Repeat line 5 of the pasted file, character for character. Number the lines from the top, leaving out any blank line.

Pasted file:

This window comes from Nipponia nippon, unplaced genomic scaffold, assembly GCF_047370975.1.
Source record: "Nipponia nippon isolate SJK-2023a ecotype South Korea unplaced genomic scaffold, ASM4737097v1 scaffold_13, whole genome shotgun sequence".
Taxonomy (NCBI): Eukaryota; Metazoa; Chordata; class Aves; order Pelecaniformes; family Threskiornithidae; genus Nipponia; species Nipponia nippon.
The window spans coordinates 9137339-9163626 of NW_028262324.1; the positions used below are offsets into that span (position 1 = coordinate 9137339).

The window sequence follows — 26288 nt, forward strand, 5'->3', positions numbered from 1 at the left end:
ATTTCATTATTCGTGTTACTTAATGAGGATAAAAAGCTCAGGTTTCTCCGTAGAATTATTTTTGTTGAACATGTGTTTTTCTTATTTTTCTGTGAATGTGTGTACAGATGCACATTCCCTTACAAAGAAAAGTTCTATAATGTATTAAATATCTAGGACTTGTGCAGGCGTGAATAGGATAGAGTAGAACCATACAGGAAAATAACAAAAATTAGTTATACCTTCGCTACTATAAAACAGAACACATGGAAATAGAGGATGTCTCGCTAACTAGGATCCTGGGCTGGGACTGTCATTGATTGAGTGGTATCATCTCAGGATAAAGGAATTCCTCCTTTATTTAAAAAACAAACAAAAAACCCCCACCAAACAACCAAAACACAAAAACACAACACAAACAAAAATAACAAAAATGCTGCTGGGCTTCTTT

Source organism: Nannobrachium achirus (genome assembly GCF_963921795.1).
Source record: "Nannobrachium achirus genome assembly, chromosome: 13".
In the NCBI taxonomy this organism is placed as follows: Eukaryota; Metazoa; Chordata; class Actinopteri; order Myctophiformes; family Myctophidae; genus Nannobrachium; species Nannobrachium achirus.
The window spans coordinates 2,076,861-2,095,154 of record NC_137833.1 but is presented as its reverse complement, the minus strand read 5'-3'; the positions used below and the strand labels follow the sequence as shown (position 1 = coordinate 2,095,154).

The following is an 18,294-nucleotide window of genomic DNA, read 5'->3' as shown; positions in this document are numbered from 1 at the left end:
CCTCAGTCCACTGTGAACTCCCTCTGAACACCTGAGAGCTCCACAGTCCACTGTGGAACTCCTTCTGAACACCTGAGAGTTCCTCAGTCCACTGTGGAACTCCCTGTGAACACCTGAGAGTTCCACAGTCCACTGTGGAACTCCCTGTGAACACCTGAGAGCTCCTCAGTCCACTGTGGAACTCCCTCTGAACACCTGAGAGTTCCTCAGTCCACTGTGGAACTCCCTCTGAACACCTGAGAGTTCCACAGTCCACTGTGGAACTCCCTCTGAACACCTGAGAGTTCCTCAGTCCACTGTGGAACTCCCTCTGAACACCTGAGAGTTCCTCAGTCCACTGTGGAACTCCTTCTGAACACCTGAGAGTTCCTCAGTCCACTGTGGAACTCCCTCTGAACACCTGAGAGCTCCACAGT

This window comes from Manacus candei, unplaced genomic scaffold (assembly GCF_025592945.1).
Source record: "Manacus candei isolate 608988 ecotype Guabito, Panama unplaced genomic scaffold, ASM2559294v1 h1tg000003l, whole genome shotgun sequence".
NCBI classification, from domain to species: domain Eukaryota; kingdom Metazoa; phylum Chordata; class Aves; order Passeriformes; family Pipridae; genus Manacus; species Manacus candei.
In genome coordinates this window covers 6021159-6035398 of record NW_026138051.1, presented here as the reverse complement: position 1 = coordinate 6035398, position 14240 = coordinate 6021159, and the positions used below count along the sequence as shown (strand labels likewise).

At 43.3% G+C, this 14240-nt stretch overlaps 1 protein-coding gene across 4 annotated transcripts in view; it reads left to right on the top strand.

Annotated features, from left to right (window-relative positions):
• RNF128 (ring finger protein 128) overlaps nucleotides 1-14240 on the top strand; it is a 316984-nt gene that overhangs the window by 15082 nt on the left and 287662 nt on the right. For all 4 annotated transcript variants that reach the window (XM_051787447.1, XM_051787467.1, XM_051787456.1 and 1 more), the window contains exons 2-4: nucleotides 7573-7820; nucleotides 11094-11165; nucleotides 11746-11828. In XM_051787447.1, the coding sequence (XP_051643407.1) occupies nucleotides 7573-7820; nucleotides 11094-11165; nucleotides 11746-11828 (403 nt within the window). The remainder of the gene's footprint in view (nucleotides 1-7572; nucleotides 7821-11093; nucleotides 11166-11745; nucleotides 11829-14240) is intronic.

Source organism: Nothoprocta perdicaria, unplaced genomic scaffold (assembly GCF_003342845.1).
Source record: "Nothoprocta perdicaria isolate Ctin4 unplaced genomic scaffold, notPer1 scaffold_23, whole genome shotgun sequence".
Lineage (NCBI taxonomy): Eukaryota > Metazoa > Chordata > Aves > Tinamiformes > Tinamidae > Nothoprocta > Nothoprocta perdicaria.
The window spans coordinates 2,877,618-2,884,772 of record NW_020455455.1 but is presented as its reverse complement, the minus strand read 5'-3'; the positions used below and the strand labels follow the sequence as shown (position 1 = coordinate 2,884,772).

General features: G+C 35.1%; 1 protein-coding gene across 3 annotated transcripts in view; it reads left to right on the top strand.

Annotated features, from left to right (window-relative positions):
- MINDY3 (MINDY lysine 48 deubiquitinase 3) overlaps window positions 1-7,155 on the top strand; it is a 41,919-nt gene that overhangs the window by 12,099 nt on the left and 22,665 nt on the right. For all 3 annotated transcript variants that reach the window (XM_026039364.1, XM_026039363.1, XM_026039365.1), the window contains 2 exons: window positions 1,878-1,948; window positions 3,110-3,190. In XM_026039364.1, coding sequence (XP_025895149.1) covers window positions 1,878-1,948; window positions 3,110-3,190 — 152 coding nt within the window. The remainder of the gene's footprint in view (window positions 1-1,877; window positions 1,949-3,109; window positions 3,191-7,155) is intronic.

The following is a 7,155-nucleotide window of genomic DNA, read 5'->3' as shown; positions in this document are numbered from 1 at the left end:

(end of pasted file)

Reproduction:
The window sequence follows — 26288 nt, forward strand, 5'->3', positions numbered from 1 at the left end: